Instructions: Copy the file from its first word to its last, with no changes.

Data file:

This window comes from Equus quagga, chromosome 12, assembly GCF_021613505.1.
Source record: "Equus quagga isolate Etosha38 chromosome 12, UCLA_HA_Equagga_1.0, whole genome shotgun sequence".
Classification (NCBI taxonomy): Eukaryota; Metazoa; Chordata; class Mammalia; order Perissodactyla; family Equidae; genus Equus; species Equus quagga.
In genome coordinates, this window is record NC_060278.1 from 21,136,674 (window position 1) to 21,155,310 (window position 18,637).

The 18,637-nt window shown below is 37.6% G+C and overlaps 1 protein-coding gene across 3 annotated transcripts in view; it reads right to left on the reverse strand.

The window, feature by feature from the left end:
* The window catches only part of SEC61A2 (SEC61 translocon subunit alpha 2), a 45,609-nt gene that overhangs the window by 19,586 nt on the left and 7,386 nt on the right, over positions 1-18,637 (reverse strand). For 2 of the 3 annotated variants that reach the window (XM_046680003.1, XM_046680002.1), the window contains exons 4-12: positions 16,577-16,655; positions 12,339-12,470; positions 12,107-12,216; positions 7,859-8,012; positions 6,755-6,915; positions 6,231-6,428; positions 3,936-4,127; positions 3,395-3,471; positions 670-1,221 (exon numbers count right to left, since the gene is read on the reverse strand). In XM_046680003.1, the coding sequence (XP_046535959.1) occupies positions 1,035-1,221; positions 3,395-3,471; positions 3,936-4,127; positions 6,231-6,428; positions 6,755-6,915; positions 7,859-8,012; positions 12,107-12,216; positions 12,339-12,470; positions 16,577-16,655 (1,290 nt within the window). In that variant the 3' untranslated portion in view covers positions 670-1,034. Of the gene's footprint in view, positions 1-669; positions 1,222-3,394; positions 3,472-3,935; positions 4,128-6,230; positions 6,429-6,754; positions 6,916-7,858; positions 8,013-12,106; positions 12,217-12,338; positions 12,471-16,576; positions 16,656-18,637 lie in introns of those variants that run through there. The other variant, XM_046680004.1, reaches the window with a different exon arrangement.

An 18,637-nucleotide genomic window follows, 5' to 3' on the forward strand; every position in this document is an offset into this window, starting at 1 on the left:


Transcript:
This window comes from Equus quagga, chromosome 12, assembly GCF_021613505.1.
Source record: "Equus quagga isolate Etosha38 chromosome 12, UCLA_HA_Equagga_1.0, whole genome shotgun sequence".
Classification (NCBI taxonomy): Eukaryota; Metazoa; Chordata; class Mammalia; order Perissodactyla; family Equidae; genus Equus; species Equus quagga.
In genome coordinates, this window is record NC_060278.1 from 21,136,674 (window position 1) to 21,155,310 (window position 18,637).

The 18,637-nt window shown below is 37.6% G+C and overlaps 1 protein-coding gene across 3 annotated transcripts in view; it reads right to left on the reverse strand.

The window, feature by feature from the left end:
* The window catches only part of SEC61A2 (SEC61 translocon subunit alpha 2), a 45,609-nt gene that overhangs the window by 19,586 nt on the left and 7,386 nt on the right, over positions 1-18,637 (reverse strand). For 2 of the 3 annotated variants that reach the window (XM_046680003.1, XM_046680002.1), the window contains exons 4-12: positions 16,577-16,655; positions 12,339-12,470; positions 12,107-12,216; positions 7,859-8,012; positions 6,755-6,915; positions 6,231-6,428; positions 3,936-4,127; positions 3,395-3,471; positions 670-1,221 (exon numbers count right to left, since the gene is read on the reverse strand). In XM_046680003.1, the coding sequence (XP_046535959.1) occupies positions 1,035-1,221; positions 3,395-3,471; positions 3,936-4,127; positions 6,231-6,428; positions 6,755-6,915; positions 7,859-8,012; positions 12,107-12,216; positions 12,339-12,470; positions 16,577-16,655 (1,290 nt within the window). In that variant the 3' untranslated portion in view covers positions 670-1,034. Of the gene's footprint in view, positions 1-669; positions 1,222-3,394; positions 3,472-3,935; positions 4,128-6,230; positions 6,429-6,754; positions 6,916-7,858; positions 8,013-12,106; positions 12,217-12,338; positions 12,471-16,576; positions 16,656-18,637 lie in introns of those variants that run through there. The other variant, XM_046680004.1, reaches the window with a different exon arrangement.

An 18,637-nucleotide genomic window follows, 5' to 3' on the forward strand; every position in this document is an offset into this window, starting at 1 on the left: